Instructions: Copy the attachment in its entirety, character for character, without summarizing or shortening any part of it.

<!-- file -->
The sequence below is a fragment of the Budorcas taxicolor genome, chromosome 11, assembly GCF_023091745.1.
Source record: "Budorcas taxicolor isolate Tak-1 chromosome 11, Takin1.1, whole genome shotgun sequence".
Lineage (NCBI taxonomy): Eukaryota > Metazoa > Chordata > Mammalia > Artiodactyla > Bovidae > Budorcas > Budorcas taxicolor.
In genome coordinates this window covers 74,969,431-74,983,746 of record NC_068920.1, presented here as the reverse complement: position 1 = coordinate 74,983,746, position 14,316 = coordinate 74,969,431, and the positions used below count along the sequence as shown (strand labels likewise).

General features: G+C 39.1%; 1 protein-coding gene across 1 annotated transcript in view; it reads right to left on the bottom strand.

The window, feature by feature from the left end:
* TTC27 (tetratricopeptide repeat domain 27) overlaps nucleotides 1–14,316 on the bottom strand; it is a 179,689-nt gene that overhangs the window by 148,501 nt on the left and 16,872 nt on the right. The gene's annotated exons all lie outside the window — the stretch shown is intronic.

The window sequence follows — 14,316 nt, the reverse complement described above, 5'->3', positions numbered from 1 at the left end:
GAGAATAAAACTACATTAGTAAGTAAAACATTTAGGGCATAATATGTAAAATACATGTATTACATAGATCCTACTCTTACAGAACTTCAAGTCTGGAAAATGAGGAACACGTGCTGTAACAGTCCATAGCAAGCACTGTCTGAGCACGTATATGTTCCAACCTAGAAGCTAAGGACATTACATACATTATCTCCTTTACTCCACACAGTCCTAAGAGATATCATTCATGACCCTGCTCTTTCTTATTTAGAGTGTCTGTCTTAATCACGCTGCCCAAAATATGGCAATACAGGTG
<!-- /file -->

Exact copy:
The sequence below is a fragment of the Budorcas taxicolor genome, chromosome 11, assembly GCF_023091745.1.
Source record: "Budorcas taxicolor isolate Tak-1 chromosome 11, Takin1.1, whole genome shotgun sequence".
Lineage (NCBI taxonomy): Eukaryota > Metazoa > Chordata > Mammalia > Artiodactyla > Bovidae > Budorcas > Budorcas taxicolor.
In genome coordinates this window covers 74,969,431-74,983,746 of record NC_068920.1, presented here as the reverse complement: position 1 = coordinate 74,983,746, position 14,316 = coordinate 74,969,431, and the positions used below count along the sequence as shown (strand labels likewise).

General features: G+C 39.1%; 1 protein-coding gene across 1 annotated transcript in view; it reads right to left on the bottom strand.

The window, feature by feature from the left end:
* TTC27 (tetratricopeptide repeat domain 27) overlaps nucleotides 1–14,316 on the bottom strand; it is a 179,689-nt gene that overhangs the window by 148,501 nt on the left and 16,872 nt on the right. The gene's annotated exons all lie outside the window — the stretch shown is intronic.

The window sequence follows — 14,316 nt, the reverse complement described above, 5'->3', positions numbered from 1 at the left end:
GAGAATAAAACTACATTAGTAAGTAAAACATTTAGGGCATAATATGTAAAATACATGTATTACATAGATCCTACTCTTACAGAACTTCAAGTCTGGAAAATGAGGAACACGTGCTGTAACAGTCCATAGCAAGCACTGTCTGAGCACGTATATGTTCCAACCTAGAAGCTAAGGACATTACATACATTATCTCCTTTACTCCACACAGTCCTAAGAGATATCATTCATGACCCTGCTCTTTCTTATTTAGAGTGTCTGTCTTAATCACGCTGCCCAAAATATGGCAATACAGGTG